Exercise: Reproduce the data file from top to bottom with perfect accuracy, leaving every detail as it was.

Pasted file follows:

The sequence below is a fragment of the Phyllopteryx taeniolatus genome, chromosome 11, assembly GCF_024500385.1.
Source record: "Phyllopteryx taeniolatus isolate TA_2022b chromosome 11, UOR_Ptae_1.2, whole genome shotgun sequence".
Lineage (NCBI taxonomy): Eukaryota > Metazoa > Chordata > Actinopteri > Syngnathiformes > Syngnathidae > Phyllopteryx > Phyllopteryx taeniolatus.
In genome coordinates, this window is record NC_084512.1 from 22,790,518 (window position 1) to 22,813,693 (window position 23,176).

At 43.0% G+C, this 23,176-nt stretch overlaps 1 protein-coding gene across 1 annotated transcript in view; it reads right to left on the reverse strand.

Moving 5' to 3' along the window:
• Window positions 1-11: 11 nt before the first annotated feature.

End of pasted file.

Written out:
The sequence below is a fragment of the Phyllopteryx taeniolatus genome, chromosome 11, assembly GCF_024500385.1.
Source record: "Phyllopteryx taeniolatus isolate TA_2022b chromosome 11, UOR_Ptae_1.2, whole genome shotgun sequence".
Lineage (NCBI taxonomy): Eukaryota > Metazoa > Chordata > Actinopteri > Syngnathiformes > Syngnathidae > Phyllopteryx > Phyllopteryx taeniolatus.
In genome coordinates, this window is record NC_084512.1 from 22,790,518 (window position 1) to 22,813,693 (window position 23,176).

At 43.0% G+C, this 23,176-nt stretch overlaps 1 protein-coding gene across 1 annotated transcript in view; it reads right to left on the reverse strand.

Moving 5' to 3' along the window:
• Window positions 1-11: 11 nt before the first annotated feature.